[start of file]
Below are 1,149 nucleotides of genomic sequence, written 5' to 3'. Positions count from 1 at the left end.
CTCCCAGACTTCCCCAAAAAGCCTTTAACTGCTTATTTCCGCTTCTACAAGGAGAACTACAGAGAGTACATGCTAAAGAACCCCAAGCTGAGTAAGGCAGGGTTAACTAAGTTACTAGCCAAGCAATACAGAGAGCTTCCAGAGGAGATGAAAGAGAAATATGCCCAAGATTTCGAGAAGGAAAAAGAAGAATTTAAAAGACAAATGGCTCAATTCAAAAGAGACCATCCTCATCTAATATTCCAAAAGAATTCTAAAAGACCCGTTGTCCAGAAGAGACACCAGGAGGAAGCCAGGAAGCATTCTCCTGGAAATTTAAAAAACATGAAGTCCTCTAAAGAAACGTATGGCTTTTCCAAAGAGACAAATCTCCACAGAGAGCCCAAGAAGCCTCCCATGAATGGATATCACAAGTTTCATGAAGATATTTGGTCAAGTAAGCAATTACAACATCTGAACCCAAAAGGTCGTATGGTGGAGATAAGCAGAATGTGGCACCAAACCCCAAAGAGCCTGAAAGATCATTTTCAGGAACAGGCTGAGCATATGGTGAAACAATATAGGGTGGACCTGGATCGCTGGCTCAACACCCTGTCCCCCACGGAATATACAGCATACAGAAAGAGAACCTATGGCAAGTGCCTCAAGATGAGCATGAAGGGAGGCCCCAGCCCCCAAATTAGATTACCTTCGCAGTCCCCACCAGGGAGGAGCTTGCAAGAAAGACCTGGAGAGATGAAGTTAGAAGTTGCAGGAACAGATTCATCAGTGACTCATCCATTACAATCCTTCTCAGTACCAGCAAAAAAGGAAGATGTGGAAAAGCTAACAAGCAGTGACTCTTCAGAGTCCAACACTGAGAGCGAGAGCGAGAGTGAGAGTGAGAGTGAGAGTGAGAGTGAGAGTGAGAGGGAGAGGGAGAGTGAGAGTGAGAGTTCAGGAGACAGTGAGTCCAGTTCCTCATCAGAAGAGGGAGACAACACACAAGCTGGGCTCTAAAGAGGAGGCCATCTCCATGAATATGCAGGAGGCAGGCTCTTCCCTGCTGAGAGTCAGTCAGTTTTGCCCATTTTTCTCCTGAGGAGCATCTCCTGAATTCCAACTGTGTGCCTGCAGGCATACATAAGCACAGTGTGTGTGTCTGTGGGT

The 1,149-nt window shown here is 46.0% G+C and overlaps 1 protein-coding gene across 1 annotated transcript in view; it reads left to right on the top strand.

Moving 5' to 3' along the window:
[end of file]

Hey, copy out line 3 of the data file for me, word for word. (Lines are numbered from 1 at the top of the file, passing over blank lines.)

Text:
The 1,149-nt window shown here is 46.0% G+C and overlaps 1 protein-coding gene across 1 annotated transcript in view; it reads left to right on the top strand.